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Bucs can make big splash with 19th pick

Name a better cornerback than Antonio Cromartie. Was there anyone better than Marvin Harrision when Harrision was in his prime?

Shaun Alexander was a pretty good running back, too. Remember?

All three were taken with the 19th pick in their respective drafts.

The Carolina Panthers took offensive tackle Jeff Otah last April. Otah started 12 games last season.

The New York Giants found guard Luke Petitgout at 19 in 1999.

The Indianapolis Colts took Tarik Glenn at 19 in 1997.

The Jacksonville Jaguars got a lot out of running back James Stewert, the 19th overall pick in 1995.

“Hey 19” is not just a great song by Steely Dan. It can also be a heck of a pick if you pick right.

The Tampa Bay Buccaneers pick 19th in Saturday’s draft.

They need to get it right.

And it wouldn’t hurt if they found some players in the later rounds, too.

The team has undergone tremendous change since throwing away a playoff berth last December.

A new general manager. A new coach.

Linebacker Derrick Brooks was released.

Tight end Kellen Winslow Jr. was signed and given the richest contract for a tight end.

New coaching staff. New philosophies.

Retooled. Remolded.

Now the Bucs need to find reenforcements.

This weekend’s draft is when first-year general manager Mark Dominik can really stamp his mark on the franchise.

Sticking with the “best player available” line used by many a GM, Dominik will go about finding the pieces needed to upgrade almost every area on the team.

That’s the good thing about drafting at 19. You’re not pressured into taking one of the studs at the top of the draft, and there should be enough “best players available” to fit one of many needs.

Of course, there is always the possibility the Bucs could trade down in a draft-day deal with a team looking to move up to get one specific player.

It will be well past dinner time Saturday before we see Dominik’s first card.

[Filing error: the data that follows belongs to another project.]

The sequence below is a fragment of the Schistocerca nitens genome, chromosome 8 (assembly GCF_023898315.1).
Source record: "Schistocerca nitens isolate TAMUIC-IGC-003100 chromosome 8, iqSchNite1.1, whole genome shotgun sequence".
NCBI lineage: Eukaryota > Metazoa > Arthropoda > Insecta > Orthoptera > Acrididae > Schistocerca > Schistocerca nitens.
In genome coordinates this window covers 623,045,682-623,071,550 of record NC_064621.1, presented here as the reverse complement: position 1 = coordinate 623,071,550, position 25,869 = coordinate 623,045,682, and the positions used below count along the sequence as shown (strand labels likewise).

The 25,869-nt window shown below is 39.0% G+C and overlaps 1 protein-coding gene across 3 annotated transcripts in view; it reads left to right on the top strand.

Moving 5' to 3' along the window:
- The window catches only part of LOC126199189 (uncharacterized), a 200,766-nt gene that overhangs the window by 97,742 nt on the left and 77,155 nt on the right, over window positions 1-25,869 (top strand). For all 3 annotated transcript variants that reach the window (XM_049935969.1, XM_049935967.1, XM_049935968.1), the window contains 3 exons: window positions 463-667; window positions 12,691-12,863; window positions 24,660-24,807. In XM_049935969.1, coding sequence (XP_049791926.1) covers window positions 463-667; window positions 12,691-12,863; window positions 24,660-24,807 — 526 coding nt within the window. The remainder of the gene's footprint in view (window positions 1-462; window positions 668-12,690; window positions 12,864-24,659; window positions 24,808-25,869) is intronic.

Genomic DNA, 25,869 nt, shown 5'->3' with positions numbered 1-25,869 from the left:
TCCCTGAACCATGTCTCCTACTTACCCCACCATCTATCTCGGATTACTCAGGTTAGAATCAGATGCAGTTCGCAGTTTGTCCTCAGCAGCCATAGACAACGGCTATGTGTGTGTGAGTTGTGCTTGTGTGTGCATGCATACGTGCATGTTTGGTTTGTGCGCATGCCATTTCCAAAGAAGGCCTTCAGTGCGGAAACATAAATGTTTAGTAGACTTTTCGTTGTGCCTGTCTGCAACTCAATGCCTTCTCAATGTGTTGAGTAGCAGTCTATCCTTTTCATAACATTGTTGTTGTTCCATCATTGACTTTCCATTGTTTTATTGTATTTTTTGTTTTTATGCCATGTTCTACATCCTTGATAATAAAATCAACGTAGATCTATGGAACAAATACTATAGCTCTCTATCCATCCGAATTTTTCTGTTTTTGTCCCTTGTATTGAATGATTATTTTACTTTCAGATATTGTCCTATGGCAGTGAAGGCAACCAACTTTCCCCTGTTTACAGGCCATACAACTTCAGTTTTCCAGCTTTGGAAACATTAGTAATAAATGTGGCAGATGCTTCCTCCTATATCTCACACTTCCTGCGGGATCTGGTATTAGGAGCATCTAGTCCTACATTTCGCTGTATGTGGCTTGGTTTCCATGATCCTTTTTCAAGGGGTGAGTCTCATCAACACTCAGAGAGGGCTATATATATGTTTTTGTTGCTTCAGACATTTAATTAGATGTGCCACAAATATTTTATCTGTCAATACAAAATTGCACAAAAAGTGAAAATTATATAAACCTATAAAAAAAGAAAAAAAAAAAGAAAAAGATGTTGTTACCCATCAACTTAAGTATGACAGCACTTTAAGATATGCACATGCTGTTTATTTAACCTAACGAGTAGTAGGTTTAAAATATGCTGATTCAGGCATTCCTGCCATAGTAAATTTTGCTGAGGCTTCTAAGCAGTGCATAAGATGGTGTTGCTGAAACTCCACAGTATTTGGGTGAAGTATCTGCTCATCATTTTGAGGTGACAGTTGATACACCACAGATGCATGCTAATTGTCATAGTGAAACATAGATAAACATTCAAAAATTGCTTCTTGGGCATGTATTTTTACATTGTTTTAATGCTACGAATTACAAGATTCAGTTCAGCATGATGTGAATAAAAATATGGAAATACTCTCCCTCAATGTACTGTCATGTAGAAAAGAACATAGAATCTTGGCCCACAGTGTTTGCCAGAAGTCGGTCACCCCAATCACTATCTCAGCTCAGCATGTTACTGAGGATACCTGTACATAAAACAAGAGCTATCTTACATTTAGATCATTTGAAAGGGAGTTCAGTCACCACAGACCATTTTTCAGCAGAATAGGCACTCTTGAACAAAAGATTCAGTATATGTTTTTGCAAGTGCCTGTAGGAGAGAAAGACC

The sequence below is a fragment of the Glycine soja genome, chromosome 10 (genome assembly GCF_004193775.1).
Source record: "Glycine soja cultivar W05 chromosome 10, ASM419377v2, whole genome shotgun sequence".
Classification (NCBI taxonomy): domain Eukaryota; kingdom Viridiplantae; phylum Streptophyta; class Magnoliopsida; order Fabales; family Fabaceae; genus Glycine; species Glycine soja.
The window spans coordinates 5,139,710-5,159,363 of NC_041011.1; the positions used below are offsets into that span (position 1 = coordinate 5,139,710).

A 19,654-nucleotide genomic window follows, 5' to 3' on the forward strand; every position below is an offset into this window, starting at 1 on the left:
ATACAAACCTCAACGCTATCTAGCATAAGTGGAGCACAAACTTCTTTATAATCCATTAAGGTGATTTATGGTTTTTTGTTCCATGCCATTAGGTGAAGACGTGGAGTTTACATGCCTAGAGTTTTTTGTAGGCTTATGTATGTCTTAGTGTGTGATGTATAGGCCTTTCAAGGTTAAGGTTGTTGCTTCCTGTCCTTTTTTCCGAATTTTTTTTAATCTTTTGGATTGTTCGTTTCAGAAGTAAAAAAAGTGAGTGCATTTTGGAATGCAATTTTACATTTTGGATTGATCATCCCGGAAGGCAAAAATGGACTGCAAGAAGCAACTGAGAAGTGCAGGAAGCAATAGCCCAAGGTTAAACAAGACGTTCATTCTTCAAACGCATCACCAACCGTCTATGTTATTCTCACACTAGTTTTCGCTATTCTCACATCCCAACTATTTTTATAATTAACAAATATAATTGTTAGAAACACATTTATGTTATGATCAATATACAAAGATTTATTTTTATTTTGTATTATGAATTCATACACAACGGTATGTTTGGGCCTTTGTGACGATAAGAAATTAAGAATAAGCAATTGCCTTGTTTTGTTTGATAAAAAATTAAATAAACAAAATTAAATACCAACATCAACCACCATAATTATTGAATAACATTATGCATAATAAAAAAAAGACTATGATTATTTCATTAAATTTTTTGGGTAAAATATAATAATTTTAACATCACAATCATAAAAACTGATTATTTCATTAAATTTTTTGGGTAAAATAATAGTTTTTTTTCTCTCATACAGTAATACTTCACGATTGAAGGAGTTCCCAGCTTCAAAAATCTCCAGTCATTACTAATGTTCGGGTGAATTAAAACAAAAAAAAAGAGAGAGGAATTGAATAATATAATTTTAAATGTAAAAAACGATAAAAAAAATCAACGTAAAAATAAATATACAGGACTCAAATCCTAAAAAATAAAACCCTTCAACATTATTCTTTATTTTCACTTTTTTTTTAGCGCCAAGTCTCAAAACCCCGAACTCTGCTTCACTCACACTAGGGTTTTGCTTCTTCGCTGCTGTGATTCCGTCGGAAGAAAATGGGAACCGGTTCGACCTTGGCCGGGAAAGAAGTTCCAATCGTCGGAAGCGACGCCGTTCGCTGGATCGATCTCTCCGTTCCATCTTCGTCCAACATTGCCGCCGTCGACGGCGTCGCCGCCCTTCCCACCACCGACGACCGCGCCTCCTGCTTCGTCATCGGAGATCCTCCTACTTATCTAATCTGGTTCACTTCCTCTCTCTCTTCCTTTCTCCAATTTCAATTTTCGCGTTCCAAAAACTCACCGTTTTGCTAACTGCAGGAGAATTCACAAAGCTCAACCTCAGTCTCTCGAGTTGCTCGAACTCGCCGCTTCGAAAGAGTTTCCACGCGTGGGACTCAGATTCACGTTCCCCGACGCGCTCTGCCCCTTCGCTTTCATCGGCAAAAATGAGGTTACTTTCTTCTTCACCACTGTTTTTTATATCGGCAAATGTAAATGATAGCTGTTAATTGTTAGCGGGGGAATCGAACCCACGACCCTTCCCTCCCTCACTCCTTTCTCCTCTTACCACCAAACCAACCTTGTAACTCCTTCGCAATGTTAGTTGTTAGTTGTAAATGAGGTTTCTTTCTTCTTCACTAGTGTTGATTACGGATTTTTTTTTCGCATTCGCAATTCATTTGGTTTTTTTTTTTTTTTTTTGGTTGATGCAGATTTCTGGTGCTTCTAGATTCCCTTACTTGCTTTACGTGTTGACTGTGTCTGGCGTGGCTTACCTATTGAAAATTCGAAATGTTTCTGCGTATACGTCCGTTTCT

And it will be well past draft day before we see what kind of class Dominik drafts.

As far as impact players, they will be out there when the first round comes to One Buc Place.

But what this team can use more than anything are solid picks who will become solid players.

The Bucs have eight picks. None in the second round. That went to the Cleveland Browns in the trade for Winslow. They have three in the seventh round.

The draft has not been a friend of the Bucs in recent years. According to the Sporting News, the Bucs have zero studs in the 47 total picks during the past five years. You wonder if the Sporting News has seen middle linebacker Barrett Ruud play.

Still, the Bucs have found only eight starters in those five drafts.

They head into this weekend needing defensive linemen and outside linebackers. Some depth in the defensive backfield wouldn’t hurt. They could always use another receiver. And if there is a good running back available, why not?

The draftniks seem to like defensive tackle Peria Jerry from Mississippi and USC linebackers Rey Maualuga and Clay Matthews.

New defensive coordinator Jeff Bates has a system that favors big, physical cornerbacks like Aqib Talib over smaller, zone-friendly corners like Ronde Barber. So, this might be the right time to find Barber’s replacement.

Signing Byron Leftwich means the Bucs are probably no longer interested in Kansas State quarterback Josh Freeman, unless they are, and they want Freeman to learn the game from the bench his first season. A wise move if that is their move.

A lot depends on what Detroit does with the first overall pick. The Detroit Lions control the board, and the draft will fall one way if they take Georgia quarterback Matthew Stafford and an entirely different way if they don’t.

We won’t know whether the Lions’ first move causes a wave or only a ripple when the Bucs are on the clock.

Same with the crop gathered by the Bucs this weekend.

Given the way the team folded last year and the moves made in recent months, this would be a good time for a good draft.

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